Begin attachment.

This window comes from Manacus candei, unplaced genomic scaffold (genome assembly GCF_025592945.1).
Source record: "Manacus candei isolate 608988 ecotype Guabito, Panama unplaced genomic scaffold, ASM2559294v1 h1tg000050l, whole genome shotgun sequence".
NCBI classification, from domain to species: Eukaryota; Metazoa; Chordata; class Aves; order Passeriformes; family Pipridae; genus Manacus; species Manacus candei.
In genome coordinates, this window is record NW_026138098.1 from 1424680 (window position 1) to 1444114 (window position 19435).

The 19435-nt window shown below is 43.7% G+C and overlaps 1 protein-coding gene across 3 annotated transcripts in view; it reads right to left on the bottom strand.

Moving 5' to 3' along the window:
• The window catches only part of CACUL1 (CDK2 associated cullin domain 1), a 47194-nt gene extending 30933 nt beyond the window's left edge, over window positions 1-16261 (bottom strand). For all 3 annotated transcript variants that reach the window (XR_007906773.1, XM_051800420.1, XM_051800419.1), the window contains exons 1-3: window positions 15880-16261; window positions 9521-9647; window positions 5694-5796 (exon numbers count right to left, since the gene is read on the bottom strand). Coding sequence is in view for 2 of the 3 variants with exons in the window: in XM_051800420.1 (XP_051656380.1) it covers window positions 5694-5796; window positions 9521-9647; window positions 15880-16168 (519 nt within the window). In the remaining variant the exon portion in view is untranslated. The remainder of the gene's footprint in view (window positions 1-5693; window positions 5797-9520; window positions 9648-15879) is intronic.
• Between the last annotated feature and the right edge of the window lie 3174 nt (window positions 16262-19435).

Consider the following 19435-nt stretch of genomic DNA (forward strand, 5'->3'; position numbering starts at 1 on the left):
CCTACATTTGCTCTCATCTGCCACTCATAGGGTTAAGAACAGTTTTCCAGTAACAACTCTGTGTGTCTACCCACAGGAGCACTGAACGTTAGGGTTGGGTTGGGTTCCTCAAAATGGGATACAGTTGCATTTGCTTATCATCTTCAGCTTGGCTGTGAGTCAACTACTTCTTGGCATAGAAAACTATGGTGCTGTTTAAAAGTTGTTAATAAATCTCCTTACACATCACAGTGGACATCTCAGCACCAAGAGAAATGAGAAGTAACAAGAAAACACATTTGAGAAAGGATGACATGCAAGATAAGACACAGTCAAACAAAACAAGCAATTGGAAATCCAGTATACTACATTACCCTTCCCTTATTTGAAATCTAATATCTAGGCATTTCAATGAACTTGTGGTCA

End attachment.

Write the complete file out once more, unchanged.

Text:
This window comes from Manacus candei, unplaced genomic scaffold (genome assembly GCF_025592945.1).
Source record: "Manacus candei isolate 608988 ecotype Guabito, Panama unplaced genomic scaffold, ASM2559294v1 h1tg000050l, whole genome shotgun sequence".
NCBI classification, from domain to species: Eukaryota; Metazoa; Chordata; class Aves; order Passeriformes; family Pipridae; genus Manacus; species Manacus candei.
In genome coordinates, this window is record NW_026138098.1 from 1424680 (window position 1) to 1444114 (window position 19435).

The 19435-nt window shown below is 43.7% G+C and overlaps 1 protein-coding gene across 3 annotated transcripts in view; it reads right to left on the bottom strand.

Moving 5' to 3' along the window:
• The window catches only part of CACUL1 (CDK2 associated cullin domain 1), a 47194-nt gene extending 30933 nt beyond the window's left edge, over window positions 1-16261 (bottom strand). For all 3 annotated transcript variants that reach the window (XR_007906773.1, XM_051800420.1, XM_051800419.1), the window contains exons 1-3: window positions 15880-16261; window positions 9521-9647; window positions 5694-5796 (exon numbers count right to left, since the gene is read on the bottom strand). Coding sequence is in view for 2 of the 3 variants with exons in the window: in XM_051800420.1 (XP_051656380.1) it covers window positions 5694-5796; window positions 9521-9647; window positions 15880-16168 (519 nt within the window). In the remaining variant the exon portion in view is untranslated. The remainder of the gene's footprint in view (window positions 1-5693; window positions 5797-9520; window positions 9648-15879) is intronic.
• Between the last annotated feature and the right edge of the window lie 3174 nt (window positions 16262-19435).

Consider the following 19435-nt stretch of genomic DNA (forward strand, 5'->3'; position numbering starts at 1 on the left):
CCTACATTTGCTCTCATCTGCCACTCATAGGGTTAAGAACAGTTTTCCAGTAACAACTCTGTGTGTCTACCCACAGGAGCACTGAACGTTAGGGTTGGGTTGGGTTCCTCAAAATGGGATACAGTTGCATTTGCTTATCATCTTCAGCTTGGCTGTGAGTCAACTACTTCTTGGCATAGAAAACTATGGTGCTGTTTAAAAGTTGTTAATAAATCTCCTTACACATCACAGTGGACATCTCAGCACCAAGAGAAATGAGAAGTAACAAGAAAACACATTTGAGAAAGGATGACATGCAAGATAAGACACAGTCAAACAAAACAAGCAATTGGAAATCCAGTATACTACATTACCCTTCCCTTATTTGAAATCTAATATCTAGGCATTTCAATGAACTTGTGGTCA